I used cocoa powder instead of the chocolate, as I was rushing and didn't want to wait even a few minutes for the chocolate to melt.  I also did not use nuts (the DS hates them), and mixed the chocolate chips into the batter at the end.  I also used 1/2 tbls. of instant coffee granules (the Italian expresso kind) and added about a tsp. of vanilla, as I couldn't really read that ingredient amount well.


*This bit of family friend archeology is from Olive's son Stephen.  Dottie lives in Marblehead, Mass., near where Olive did.

Thursday, December 20, 2012

Elaine's Anise Cookies


You can amaze your family and friends with these tasty (if you're a licorice fan) Christmas cookies, brought to you courtesy of my dear friend Elaine Winter, who shared her treasured family recipe.  

Everyone will ask, How did you get those caps on the cookies?  It can be our secret: they simply create themselves during the baking process.  

These are easy, albeit time-consuming cookies -- after they're formed on the cookie sheet, they must rest there for eight hours before baking which, incidentally, takes but 10 minutes. 

Elaine's mother Ruth and Gramma Millie (born in the U.S., but of German extraction) started their Christmas cookie baking (eight to 10 varieties!) right after Thanksgiving. They'd bake every night after the dishes had been washed.  "Such a delicious time of year," recalls Elaine who, even after she moved to Rome, would still receive huge boxes of cookies in the mail from her mother and grandmother.  She says there was some not-too-subtle competition about the anise cookies caps, whose were better...."Batches without caps my brother and I could eat right away -- they were deemed not good enough to save," she said.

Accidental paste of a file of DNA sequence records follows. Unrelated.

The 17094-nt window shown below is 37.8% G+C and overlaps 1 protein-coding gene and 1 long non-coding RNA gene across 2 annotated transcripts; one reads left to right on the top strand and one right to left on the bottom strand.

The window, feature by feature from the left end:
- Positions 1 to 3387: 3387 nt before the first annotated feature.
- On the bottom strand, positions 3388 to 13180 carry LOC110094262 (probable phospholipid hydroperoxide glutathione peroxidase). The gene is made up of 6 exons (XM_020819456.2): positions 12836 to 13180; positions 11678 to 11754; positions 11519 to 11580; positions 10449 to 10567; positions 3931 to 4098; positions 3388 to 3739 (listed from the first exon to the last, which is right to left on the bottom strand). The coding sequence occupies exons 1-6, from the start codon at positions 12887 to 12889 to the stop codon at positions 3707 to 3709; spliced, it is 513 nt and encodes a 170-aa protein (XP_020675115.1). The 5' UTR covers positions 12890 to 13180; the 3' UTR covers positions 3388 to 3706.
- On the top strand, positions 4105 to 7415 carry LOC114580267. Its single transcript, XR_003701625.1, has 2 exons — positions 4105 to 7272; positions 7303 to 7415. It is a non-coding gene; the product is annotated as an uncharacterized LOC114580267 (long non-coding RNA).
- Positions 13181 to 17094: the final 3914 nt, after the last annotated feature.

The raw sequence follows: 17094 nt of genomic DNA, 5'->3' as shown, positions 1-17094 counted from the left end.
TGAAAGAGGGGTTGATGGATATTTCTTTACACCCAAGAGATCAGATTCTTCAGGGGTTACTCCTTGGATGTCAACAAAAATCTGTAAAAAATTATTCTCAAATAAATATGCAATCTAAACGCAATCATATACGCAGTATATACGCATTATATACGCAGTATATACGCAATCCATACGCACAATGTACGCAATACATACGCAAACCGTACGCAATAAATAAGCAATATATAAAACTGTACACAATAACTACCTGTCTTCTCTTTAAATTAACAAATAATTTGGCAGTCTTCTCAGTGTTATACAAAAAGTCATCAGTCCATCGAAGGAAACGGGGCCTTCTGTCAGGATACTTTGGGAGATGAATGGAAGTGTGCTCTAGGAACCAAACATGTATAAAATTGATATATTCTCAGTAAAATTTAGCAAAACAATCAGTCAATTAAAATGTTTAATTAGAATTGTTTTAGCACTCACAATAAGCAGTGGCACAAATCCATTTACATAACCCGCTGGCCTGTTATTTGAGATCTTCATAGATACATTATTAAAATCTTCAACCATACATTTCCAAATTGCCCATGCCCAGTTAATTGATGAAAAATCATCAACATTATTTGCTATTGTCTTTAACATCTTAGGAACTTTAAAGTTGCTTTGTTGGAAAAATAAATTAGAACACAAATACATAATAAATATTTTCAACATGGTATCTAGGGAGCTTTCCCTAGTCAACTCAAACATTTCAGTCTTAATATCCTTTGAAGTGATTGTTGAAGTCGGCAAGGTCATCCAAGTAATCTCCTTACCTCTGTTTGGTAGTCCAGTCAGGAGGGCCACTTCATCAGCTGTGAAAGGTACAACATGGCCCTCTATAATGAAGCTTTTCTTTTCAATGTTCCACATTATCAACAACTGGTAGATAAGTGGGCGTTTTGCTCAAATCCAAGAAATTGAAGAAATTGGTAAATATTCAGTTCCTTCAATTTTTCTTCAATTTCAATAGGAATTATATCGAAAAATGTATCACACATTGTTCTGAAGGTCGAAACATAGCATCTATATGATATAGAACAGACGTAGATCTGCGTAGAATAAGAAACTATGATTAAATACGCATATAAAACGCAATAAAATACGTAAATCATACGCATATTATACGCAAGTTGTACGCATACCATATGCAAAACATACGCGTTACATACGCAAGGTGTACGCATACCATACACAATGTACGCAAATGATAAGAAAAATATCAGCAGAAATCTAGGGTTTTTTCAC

Please, won't you try your hand at these unusual and delicious cookies?  The first step is to grind some anise seeds (though if you're too busy, you can dispense with the anise seeds -- the cookies get their real flavor from the anise extract in the batter).


Let three eggs come to room temperature.


Mix up the batter. You will definitely want to use a standing mixer for this, unless you have way more patience than me.


Although the recipe calls for dropping the batter by teaspoon onto the baking sheet, I found it more efficient to pipe them using a pastry bag and round tip.  The batter is a bit thin.  I sprinkled the cookie sheets with the crushed anise shortly before baking.




Tuesday, December 18, 2012

Lemon Snow Cake